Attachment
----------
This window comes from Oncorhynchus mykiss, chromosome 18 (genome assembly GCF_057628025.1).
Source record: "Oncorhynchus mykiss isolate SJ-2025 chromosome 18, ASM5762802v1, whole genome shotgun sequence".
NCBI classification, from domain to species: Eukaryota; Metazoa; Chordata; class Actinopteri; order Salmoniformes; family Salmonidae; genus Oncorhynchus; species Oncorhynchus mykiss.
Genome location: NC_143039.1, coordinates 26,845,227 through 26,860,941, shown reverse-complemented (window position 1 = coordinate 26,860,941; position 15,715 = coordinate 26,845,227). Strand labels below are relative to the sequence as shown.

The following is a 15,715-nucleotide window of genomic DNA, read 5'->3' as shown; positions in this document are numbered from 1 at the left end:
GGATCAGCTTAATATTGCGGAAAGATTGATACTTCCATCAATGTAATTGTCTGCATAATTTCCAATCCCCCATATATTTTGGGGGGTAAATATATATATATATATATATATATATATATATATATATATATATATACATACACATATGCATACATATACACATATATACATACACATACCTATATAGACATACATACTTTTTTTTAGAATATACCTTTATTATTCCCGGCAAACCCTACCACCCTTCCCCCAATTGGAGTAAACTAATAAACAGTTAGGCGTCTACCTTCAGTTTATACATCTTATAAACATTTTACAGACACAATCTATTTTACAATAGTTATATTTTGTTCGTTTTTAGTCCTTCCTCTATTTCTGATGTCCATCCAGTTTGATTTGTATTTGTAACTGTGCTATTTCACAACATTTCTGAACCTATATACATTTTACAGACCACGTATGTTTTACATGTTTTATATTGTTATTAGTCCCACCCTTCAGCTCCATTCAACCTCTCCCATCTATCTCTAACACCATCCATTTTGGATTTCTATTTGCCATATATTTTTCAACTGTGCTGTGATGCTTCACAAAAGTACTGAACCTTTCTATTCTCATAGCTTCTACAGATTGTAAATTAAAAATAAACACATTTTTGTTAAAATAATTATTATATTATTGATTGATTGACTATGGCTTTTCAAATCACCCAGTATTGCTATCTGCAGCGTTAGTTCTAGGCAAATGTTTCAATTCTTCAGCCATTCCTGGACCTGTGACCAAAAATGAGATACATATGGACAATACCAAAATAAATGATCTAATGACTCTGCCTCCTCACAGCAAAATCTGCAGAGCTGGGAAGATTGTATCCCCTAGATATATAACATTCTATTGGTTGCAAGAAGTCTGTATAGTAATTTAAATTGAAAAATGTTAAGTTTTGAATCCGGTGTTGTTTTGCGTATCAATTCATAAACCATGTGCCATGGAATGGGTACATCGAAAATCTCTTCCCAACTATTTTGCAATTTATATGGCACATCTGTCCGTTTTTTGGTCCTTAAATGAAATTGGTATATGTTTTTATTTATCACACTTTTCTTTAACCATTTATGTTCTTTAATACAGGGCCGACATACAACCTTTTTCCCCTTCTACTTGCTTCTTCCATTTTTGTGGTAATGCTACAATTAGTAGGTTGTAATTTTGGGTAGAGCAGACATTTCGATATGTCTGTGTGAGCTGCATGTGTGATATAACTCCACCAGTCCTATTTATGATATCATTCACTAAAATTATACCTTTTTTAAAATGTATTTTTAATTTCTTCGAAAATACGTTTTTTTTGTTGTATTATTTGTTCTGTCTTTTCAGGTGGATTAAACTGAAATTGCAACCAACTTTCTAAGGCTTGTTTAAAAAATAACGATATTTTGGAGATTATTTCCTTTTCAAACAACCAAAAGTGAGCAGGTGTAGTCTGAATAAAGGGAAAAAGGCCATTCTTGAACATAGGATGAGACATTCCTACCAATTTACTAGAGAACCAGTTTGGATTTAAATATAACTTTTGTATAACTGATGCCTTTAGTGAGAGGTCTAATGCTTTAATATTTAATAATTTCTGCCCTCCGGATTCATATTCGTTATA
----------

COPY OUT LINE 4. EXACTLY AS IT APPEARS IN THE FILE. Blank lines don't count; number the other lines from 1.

Genome location: NC_143039.1, coordinates 26,845,227 through 26,860,941, shown reverse-complemented (window position 1 = coordinate 26,860,941; position 15,715 = coordinate 26,845,227). Strand labels below are relative to the sequence as shown.